Mtech’s Maryland Industrial Partnerships program (MIPS), is working to fuel the innovation economy in Maryland. We’re working to restore the Chesapeake Bay while we’re at it. MIPS, through support from the Maryland Department of Natural Resources’ Innovative Technology Fund, is funding some promising potential new products. If these projects are successful, you’ll see new products and new jobs in Maryland and a healthier Chesapeake Bay.
AviHome (Salisbury, Md.) worked with Professor Harter-Dennis, a poultry expert at the University of Maryland Eastern Shore. AviHome has developed (and manufactures) a new type of flooring for chicken houses that they thought would reduce ammonia formation and lets birds grow in a healthier environment. During the company’s MIPS project, Dr. Harter-Dennis discovered that this new flooring completely eliminated ammonia formation. What’s more, the birds gained more weight than birds grown with traditional litter flooring. By potentially reducing a major source of ammonia-sourced runoff into the Bay, AviHome could help solve a major environmental challenge and as a bonus, grow healthier chickens.
Maryland Environmental Plastics (Easton, Md.) is developing new seed pots made of biodegradable plastic. These pots have the potential to accelerate the restoration of coastal vegetation around the Bay. The goal of the MIPS project was to figure out what shape the plastic pots should have, so they would degrade only after plants had time to establish their root systems and take hold. Would the plants survive? Could this product be used to re-populate the Bay with grasses that are otherwise disappearing? Stay tuned!
BlueWing Environmental (Elicott City, Md.), is developing a treatment for stormwater retention ponds that collect water from areas surrounding poultry production. Their product is a Floating Treatment Wetland (FTW) made of recycled plastic fibers that remove nitrogen and phosphorus from the stormwater. For BlueWing’s MIPS project, a UM team has installed the company’s floating islands in a pond on a poultry farm on the Eastern Shore. They will study how much nitrogen and phosphorous is taken up by the islands’ plants above the water, the microbial biomass below water, and how much nitrogen is de-nitrified, or blown off as inert gas.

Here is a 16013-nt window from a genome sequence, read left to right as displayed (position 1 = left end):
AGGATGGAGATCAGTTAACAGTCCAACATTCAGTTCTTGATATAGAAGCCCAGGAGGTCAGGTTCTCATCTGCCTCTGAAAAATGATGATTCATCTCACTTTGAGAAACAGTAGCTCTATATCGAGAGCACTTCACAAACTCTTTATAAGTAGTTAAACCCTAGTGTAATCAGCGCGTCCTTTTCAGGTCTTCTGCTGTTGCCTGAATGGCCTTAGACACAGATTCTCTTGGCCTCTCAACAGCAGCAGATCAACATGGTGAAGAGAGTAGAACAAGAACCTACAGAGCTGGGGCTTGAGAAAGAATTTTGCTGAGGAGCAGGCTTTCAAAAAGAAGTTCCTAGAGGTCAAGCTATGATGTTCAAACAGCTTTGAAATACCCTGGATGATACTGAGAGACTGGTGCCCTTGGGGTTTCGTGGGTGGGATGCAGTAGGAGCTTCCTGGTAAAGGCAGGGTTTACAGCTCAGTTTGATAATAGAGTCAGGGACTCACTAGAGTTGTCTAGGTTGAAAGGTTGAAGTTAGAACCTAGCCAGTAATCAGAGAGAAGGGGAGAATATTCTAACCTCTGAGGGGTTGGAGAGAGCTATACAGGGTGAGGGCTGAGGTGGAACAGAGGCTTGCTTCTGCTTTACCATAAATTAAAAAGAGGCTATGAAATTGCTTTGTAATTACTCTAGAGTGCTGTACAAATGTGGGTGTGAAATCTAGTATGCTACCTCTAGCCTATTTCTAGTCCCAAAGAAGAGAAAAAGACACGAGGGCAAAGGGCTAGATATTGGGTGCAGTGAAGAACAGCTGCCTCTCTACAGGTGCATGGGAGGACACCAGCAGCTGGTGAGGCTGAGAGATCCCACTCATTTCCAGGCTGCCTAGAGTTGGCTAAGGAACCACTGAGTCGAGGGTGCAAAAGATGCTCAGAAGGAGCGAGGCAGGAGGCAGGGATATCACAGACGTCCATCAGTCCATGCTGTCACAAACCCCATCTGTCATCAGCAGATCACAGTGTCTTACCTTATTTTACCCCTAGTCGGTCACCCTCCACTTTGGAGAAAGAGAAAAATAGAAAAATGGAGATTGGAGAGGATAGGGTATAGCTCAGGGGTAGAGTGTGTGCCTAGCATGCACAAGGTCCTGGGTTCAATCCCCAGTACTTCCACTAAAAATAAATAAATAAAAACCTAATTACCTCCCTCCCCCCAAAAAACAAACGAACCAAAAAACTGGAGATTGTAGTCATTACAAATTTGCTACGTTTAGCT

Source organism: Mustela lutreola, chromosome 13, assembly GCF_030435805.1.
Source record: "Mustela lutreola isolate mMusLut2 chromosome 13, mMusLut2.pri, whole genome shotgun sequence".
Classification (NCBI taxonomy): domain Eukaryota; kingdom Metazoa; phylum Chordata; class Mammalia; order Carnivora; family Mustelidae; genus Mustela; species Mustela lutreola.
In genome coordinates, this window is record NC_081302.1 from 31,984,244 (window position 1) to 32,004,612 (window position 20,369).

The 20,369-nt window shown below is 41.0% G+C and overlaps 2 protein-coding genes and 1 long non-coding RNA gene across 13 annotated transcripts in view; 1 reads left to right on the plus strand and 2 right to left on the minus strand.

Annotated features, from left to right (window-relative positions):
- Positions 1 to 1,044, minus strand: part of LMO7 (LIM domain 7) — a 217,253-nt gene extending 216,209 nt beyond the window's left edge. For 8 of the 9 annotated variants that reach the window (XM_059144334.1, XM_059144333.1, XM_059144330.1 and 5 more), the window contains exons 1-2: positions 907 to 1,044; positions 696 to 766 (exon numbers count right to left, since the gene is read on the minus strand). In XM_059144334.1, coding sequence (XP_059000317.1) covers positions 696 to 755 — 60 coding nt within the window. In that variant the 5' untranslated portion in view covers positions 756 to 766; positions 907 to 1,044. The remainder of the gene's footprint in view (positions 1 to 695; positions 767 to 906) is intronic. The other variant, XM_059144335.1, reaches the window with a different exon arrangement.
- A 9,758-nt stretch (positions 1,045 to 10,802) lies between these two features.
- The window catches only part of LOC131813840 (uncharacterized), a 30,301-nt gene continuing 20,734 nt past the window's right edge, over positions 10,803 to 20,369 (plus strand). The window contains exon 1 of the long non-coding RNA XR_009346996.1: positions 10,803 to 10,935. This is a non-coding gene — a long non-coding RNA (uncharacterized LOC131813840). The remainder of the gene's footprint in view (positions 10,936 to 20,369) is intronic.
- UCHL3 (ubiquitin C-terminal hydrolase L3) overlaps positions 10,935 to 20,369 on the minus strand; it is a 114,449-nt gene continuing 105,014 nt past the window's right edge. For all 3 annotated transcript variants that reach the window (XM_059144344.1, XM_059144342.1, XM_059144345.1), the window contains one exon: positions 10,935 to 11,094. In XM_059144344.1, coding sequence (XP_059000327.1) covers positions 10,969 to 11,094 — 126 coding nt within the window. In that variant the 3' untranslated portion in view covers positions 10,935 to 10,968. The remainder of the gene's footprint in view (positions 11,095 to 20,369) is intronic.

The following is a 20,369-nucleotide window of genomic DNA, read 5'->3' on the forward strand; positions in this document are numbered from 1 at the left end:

Hy-Tek Bio (Baltimore, Md) is working with scientists from the University of Maryland Center for Environmental Sciences to use microalgae to remove CO2 and other greenhouse gas emissions from fossil fuel-burning facilities. The UM scientists are testing various strains of algae to achieve the best performer in HY-TEK Bio’s unique photo bioreactors. By-products of these algae could also be used in pharmaceuticals, bioplastics and biofuels as well as other useful products. This new approach could help reduce air pollution from the burning of fossil fuels – coal, oil, natural gas and methane. HY-TEK Bio’s process also reduces nutrients in waste water by using it as effluent for the algae.
Blackrock Algae (Baltimore, Md.) is working with UM scientists from College Park to test a new system that uses aquatic biomass to remove pollutants from water. This system has a high rate of removal of pollutants and reduces sediment and nutrient runoff into the Bay. Tests are being conducted on-site at Constellation Energy’s Crane Power Facility to compare this new system to ones previously used.
MIPS is working to address some of the most critical problems in today’s complex world. These MIPS projects all have the potential to lead to new products, create jobs, and enhance the health of the Bay. Check on our progress to see which of these projects will change Maryland for the better. The result: Better products, better Bay, and better economy.